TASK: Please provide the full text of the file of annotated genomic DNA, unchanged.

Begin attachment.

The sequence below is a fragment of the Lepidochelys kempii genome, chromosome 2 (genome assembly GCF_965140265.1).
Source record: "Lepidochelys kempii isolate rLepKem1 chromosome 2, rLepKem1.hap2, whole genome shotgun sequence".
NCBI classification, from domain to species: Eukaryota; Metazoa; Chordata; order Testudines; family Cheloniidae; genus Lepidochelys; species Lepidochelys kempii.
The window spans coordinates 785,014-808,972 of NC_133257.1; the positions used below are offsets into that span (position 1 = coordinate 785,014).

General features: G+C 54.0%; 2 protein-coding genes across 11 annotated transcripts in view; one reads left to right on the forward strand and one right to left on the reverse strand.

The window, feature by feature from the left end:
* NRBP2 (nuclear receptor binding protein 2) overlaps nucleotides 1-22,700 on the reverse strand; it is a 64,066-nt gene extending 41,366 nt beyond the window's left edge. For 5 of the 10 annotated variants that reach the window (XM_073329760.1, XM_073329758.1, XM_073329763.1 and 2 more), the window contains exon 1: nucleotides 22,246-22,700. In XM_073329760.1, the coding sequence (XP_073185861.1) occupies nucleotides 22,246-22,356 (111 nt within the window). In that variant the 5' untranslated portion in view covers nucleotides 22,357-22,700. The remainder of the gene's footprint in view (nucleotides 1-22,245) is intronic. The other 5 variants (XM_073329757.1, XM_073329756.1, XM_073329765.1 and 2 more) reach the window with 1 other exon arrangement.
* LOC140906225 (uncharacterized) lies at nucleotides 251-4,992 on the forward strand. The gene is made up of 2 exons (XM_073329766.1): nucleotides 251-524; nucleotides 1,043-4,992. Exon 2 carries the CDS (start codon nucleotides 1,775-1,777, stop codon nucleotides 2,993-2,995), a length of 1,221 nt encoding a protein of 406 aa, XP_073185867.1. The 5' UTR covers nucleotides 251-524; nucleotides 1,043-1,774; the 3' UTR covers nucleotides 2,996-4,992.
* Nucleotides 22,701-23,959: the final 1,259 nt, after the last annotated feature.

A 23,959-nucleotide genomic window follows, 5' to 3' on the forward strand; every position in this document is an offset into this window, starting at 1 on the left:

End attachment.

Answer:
The sequence below is a fragment of the Lepidochelys kempii genome, chromosome 2 (genome assembly GCF_965140265.1).
Source record: "Lepidochelys kempii isolate rLepKem1 chromosome 2, rLepKem1.hap2, whole genome shotgun sequence".
NCBI classification, from domain to species: Eukaryota; Metazoa; Chordata; order Testudines; family Cheloniidae; genus Lepidochelys; species Lepidochelys kempii.
The window spans coordinates 785,014-808,972 of NC_133257.1; the positions used below are offsets into that span (position 1 = coordinate 785,014).

General features: G+C 54.0%; 2 protein-coding genes across 11 annotated transcripts in view; one reads left to right on the forward strand and one right to left on the reverse strand.

The window, feature by feature from the left end:
* NRBP2 (nuclear receptor binding protein 2) overlaps nucleotides 1-22,700 on the reverse strand; it is a 64,066-nt gene extending 41,366 nt beyond the window's left edge. For 5 of the 10 annotated variants that reach the window (XM_073329760.1, XM_073329758.1, XM_073329763.1 and 2 more), the window contains exon 1: nucleotides 22,246-22,700. In XM_073329760.1, the coding sequence (XP_073185861.1) occupies nucleotides 22,246-22,356 (111 nt within the window). In that variant the 5' untranslated portion in view covers nucleotides 22,357-22,700. The remainder of the gene's footprint in view (nucleotides 1-22,245) is intronic. The other 5 variants (XM_073329757.1, XM_073329756.1, XM_073329765.1 and 2 more) reach the window with 1 other exon arrangement.
* LOC140906225 (uncharacterized) lies at nucleotides 251-4,992 on the forward strand. The gene is made up of 2 exons (XM_073329766.1): nucleotides 251-524; nucleotides 1,043-4,992. Exon 2 carries the CDS (start codon nucleotides 1,775-1,777, stop codon nucleotides 2,993-2,995), a length of 1,221 nt encoding a protein of 406 aa, XP_073185867.1. The 5' UTR covers nucleotides 251-524; nucleotides 1,043-1,774; the 3' UTR covers nucleotides 2,996-4,992.
* Nucleotides 22,701-23,959: the final 1,259 nt, after the last annotated feature.

A 23,959-nucleotide genomic window follows, 5' to 3' on the forward strand; every position in this document is an offset into this window, starting at 1 on the left: